After a short drivers’ meeting, we lined up.  We went to start the Harley, but it just wouldn’t start.  So I decided to watch the battery pack closely and run on electric only.  After 10 miles I knew the car wouldn’t make it on electric only.  I pulled into the pit and we fought the Harley.  After a long battle, it relented and started.  It wasn’t running well, but with its assistance, I was sure we could make the laps in the allotted time.  Two laps in with the Harley, I smelled smoke.  As I came through the hairpin turn, the car lost all power.  I knew something bad had happened.  Fortunately there was a flag station next to the corner.  I pulled in and immediately one of the fire trucks pulled up next to me.  I opened the hood and indeed, there was a fire.  Two years of work and all the hype, literally going up in flames.  I thought I was going to vomit.  The fireman used his canister and put out the fire.  I was sure the rollercoaster had hit its lowest point already – I was wrong.  Twelve years of building cars and this was one of the best we’ve ever built.  How could this happen? 

 The good news was that we discovered that our disaster wasn’t as bad as we thought and that it had been caused by a stupid mistake.  Oil leaked and caught fire.  The damage was minimal.  We filed an appeal and the judges accepted it.  Somehow, miraculously, we’ll be back in June – with both cars.  



Derby Day Reflections

I’ve been thinking about the Kentucky Derby all day. I’ve watched almost every Derby since I was a kid. I love the drama. I love hearing from the veteran trainers, the upstart owners and the jockeys.  This year there are 25 regular folks who chipped in and bought Noble’s Promise. They’ll be in the owner’s box watching just like the wealthy folks who generally own contenders in the Sport of Kings. It’s a great story.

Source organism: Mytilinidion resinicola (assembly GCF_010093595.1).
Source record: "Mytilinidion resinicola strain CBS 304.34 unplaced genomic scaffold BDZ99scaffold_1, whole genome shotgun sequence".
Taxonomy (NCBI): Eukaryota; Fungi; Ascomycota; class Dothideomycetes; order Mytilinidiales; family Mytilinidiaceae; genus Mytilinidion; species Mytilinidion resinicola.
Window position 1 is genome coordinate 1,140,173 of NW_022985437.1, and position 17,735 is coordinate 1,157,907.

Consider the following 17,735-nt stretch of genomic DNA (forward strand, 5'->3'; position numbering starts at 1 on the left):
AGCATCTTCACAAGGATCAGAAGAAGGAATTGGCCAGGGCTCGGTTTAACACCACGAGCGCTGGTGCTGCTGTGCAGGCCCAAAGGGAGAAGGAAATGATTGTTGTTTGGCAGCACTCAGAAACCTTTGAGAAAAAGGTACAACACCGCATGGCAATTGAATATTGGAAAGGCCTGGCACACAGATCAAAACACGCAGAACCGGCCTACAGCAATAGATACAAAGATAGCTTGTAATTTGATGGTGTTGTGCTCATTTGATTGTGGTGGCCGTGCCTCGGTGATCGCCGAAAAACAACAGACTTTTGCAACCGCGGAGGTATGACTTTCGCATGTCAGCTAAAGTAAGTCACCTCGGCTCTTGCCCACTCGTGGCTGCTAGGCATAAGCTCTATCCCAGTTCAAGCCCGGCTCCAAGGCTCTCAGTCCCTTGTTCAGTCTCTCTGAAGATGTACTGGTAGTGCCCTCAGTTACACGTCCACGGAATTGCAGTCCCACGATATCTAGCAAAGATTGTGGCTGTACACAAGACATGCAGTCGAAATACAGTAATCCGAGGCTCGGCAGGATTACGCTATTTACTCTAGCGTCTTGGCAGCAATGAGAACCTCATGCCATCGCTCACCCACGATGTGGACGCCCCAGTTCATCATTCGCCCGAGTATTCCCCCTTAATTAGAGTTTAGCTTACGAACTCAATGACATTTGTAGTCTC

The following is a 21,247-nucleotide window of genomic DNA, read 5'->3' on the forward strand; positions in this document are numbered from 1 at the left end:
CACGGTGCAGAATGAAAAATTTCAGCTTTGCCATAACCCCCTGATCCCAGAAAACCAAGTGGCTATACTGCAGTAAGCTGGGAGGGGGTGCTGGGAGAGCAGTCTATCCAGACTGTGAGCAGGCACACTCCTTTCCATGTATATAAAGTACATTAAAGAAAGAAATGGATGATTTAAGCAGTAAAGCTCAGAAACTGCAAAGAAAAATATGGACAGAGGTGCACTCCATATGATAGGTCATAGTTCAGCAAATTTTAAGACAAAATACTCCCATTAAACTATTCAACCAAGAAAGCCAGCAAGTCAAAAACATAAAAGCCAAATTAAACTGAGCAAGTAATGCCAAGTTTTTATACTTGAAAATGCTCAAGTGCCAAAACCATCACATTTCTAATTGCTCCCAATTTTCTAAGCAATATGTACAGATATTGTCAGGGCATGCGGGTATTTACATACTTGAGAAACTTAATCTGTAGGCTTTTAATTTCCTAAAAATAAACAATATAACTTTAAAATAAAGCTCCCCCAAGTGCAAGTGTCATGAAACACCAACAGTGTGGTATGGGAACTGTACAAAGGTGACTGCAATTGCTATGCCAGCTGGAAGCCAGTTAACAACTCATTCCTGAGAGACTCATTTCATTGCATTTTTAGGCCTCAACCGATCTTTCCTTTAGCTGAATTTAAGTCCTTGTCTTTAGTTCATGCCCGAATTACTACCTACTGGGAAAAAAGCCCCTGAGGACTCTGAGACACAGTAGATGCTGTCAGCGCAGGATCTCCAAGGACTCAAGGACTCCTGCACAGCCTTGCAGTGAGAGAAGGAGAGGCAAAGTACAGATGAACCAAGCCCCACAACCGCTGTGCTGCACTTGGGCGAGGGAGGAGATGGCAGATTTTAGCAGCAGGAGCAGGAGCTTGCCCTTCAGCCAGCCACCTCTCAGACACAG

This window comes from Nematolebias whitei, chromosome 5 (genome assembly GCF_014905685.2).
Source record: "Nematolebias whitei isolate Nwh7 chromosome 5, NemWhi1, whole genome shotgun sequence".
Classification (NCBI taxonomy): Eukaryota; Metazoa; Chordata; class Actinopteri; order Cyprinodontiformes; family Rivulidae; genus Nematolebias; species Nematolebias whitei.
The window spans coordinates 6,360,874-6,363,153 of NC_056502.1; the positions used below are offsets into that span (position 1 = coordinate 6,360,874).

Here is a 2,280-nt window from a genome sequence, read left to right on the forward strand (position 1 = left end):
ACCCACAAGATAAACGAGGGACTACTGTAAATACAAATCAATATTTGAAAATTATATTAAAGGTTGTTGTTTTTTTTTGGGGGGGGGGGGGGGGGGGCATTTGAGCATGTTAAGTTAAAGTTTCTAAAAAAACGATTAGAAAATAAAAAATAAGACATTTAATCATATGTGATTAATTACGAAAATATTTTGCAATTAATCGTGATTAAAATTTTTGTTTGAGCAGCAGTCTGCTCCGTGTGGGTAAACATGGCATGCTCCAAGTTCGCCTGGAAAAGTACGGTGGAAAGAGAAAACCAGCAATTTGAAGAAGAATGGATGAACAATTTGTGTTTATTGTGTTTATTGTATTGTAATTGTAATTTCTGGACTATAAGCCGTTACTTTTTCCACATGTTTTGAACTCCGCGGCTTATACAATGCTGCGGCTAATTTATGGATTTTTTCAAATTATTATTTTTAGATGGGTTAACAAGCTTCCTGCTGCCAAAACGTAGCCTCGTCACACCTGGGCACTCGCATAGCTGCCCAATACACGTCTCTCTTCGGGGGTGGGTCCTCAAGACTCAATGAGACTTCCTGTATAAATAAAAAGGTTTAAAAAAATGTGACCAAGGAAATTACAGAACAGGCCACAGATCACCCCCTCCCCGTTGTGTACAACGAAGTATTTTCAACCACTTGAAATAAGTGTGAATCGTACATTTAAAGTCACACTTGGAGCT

Watching the Derby makes me think about the race we’re in: The Progressive Insurance Automotive X Prize.

There are 20 horses entered in today’s Kentucky Derby and the purse for the race is $2 million. This amount is divided among the top finishers using a formula that allots 60% to the winner, 20% to the second 10% to third, 7.5% to fourth and 2.5% for fifth. This means the horse that wins the Derby takes home $1.2 million.

The purse for the X PRIZE is bigger.  $10 million is up for grabs. That amount is divided between three divisions: $5 million for Mainstream vehicles and $2.5 million for each of the two alternative divisions. We have cars in two of the three divisions.  Unlike the Derby, there’s no prize for anything but the first place finisher in each Division. This is an amazing scenario for anyone who likes high stakes competition.

The West Philly Hybrid X Team has cars in two of the three divisions. That means we are competing against fewer contestants for way bigger stakes than those entered in the Kentucky Derby.  But, like every horse that sets foot in the starting gate at Churchill Downs, we’ve already made the big time.

We’ve qualified and we’ll be on the track at the Michigan International Speedway. The world is watching us as we take the next step in our remarkable and ridiculous advdenture. I just can’t wait to see the morning line.